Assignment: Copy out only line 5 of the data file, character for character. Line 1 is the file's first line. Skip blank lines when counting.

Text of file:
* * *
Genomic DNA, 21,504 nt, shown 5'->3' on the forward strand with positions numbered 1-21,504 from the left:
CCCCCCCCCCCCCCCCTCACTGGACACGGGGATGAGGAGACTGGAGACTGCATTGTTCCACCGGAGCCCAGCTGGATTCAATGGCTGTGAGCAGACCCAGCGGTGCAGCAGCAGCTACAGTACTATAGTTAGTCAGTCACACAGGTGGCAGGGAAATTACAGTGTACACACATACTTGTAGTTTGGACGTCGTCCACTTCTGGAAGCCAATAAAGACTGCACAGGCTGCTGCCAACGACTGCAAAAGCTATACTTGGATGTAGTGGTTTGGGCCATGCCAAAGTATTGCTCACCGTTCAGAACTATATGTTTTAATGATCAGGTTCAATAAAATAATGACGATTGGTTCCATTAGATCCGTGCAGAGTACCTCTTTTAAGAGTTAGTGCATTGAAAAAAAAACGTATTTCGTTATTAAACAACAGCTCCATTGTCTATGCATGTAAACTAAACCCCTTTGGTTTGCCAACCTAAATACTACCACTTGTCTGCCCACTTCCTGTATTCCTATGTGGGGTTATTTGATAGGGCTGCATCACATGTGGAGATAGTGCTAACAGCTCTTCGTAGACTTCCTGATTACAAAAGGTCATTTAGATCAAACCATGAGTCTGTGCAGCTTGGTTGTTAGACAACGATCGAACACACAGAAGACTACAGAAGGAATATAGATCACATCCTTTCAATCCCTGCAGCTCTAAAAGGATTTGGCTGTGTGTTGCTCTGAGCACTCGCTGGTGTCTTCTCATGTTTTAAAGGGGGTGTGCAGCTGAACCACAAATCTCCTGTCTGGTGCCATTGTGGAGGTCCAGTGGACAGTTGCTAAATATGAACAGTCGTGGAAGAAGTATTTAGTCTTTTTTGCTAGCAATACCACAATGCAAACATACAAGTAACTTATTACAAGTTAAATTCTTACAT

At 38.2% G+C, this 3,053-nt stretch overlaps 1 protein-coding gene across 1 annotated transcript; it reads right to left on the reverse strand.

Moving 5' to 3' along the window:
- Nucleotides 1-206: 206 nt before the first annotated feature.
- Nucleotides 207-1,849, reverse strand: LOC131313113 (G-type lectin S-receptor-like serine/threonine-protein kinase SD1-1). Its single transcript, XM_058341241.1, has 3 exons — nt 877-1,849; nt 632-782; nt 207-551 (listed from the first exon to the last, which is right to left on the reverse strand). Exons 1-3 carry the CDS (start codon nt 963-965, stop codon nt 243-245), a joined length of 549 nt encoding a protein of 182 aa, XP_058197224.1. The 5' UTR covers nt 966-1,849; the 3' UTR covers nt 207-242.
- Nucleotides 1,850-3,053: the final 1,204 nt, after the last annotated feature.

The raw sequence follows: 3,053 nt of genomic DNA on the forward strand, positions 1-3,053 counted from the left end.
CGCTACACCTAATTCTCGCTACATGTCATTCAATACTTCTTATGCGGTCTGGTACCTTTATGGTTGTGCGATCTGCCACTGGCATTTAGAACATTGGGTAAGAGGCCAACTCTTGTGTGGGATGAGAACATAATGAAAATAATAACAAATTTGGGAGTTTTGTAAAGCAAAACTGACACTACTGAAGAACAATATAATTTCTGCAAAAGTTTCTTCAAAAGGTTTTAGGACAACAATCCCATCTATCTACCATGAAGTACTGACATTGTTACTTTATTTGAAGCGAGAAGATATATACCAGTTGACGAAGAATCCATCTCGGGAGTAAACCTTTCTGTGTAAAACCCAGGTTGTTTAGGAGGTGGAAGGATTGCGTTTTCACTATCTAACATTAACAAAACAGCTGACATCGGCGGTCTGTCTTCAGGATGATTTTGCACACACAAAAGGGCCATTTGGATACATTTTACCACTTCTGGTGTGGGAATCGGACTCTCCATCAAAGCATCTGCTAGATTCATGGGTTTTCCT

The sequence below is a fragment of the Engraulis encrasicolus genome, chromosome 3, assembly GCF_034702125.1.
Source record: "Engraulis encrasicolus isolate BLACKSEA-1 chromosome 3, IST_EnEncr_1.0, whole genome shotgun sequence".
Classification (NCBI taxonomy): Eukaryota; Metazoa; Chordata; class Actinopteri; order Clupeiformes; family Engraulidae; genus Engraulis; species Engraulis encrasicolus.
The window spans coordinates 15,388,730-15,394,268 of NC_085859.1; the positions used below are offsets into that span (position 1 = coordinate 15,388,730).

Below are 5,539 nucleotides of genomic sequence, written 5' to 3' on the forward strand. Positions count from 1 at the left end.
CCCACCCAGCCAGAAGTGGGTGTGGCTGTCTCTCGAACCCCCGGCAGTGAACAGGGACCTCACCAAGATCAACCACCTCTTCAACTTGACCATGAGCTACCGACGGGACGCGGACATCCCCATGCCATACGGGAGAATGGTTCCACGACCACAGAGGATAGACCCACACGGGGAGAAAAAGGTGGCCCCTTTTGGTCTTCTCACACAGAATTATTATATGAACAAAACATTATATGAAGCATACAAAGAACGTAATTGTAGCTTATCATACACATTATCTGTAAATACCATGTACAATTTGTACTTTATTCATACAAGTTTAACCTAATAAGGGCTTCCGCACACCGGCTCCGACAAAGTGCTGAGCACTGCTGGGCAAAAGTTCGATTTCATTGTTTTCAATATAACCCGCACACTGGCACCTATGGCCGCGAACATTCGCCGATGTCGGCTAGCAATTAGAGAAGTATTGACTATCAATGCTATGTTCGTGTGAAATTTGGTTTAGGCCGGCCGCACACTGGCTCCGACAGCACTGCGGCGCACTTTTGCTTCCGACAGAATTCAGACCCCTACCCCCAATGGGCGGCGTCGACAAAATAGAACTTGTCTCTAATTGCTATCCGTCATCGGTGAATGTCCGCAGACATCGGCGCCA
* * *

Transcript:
- Nucleotides 1-206: 206 nt before the first annotated feature.